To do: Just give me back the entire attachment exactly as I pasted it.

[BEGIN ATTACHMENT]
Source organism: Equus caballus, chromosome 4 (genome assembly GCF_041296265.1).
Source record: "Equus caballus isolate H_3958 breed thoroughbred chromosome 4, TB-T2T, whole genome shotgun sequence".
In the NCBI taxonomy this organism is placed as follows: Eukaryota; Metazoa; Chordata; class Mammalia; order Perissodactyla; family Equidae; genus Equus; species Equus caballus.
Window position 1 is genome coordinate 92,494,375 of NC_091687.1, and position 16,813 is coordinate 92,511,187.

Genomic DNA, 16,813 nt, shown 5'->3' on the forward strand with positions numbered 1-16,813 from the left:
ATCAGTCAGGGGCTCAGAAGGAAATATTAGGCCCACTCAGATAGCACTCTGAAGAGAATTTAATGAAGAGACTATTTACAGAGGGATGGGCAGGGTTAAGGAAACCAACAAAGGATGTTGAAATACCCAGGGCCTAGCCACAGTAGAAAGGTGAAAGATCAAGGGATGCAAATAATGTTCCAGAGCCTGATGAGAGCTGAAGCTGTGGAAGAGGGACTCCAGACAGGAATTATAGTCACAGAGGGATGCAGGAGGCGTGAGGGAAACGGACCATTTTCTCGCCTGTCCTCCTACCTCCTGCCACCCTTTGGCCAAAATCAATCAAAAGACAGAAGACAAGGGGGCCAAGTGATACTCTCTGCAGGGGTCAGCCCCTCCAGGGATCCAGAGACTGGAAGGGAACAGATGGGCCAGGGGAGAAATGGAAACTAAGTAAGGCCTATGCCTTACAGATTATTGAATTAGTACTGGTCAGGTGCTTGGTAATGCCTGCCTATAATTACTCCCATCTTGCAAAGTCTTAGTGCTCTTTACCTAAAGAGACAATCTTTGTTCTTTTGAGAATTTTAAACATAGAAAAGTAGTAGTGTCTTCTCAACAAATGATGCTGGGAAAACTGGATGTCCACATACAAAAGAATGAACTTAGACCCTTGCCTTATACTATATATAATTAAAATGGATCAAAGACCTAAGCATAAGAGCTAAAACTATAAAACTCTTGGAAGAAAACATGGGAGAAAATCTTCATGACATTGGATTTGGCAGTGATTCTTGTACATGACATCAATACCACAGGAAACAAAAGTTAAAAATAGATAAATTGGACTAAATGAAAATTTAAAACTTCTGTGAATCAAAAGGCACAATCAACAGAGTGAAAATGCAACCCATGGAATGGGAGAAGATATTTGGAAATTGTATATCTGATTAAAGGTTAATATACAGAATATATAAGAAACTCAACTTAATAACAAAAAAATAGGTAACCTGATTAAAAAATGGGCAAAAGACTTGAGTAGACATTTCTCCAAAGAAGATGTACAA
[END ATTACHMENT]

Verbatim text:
Source organism: Equus caballus, chromosome 4 (genome assembly GCF_041296265.1).
Source record: "Equus caballus isolate H_3958 breed thoroughbred chromosome 4, TB-T2T, whole genome shotgun sequence".
In the NCBI taxonomy this organism is placed as follows: Eukaryota; Metazoa; Chordata; class Mammalia; order Perissodactyla; family Equidae; genus Equus; species Equus caballus.
Window position 1 is genome coordinate 92,494,375 of NC_091687.1, and position 16,813 is coordinate 92,511,187.

Genomic DNA, 16,813 nt, shown 5'->3' on the forward strand with positions numbered 1-16,813 from the left:
ATCAGTCAGGGGCTCAGAAGGAAATATTAGGCCCACTCAGATAGCACTCTGAAGAGAATTTAATGAAGAGACTATTTACAGAGGGATGGGCAGGGTTAAGGAAACCAACAAAGGATGTTGAAATACCCAGGGCCTAGCCACAGTAGAAAGGTGAAAGATCAAGGGATGCAAATAATGTTCCAGAGCCTGATGAGAGCTGAAGCTGTGGAAGAGGGACTCCAGACAGGAATTATAGTCACAGAGGGATGCAGGAGGCGTGAGGGAAACGGACCATTTTCTCGCCTGTCCTCCTACCTCCTGCCACCCTTTGGCCAAAATCAATCAAAAGACAGAAGACAAGGGGGCCAAGTGATACTCTCTGCAGGGGTCAGCCCCTCCAGGGATCCAGAGACTGGAAGGGAACAGATGGGCCAGGGGAGAAATGGAAACTAAGTAAGGCCTATGCCTTACAGATTATTGAATTAGTACTGGTCAGGTGCTTGGTAATGCCTGCCTATAATTACTCCCATCTTGCAAAGTCTTAGTGCTCTTTACCTAAAGAGACAATCTTTGTTCTTTTGAGAATTTTAAACATAGAAAAGTAGTAGTGTCTTCTCAACAAATGATGCTGGGAAAACTGGATGTCCACATACAAAAGAATGAACTTAGACCCTTGCCTTATACTATATATAATTAAAATGGATCAAAGACCTAAGCATAAGAGCTAAAACTATAAAACTCTTGGAAGAAAACATGGGAGAAAATCTTCATGACATTGGATTTGGCAGTGATTCTTGTACATGACATCAATACCACAGGAAACAAAAGTTAAAAATAGATAAATTGGACTAAATGAAAATTTAAAACTTCTGTGAATCAAAAGGCACAATCAACAGAGTGAAAATGCAACCCATGGAATGGGAGAAGATATTTGGAAATTGTATATCTGATTAAAGGTTAATATACAGAATATATAAGAAACTCAACTTAATAACAAAAAAATAGGTAACCTGATTAAAAAATGGGCAAAAGACTTGAGTAGACATTTCTCCAAAGAAGATGTACAA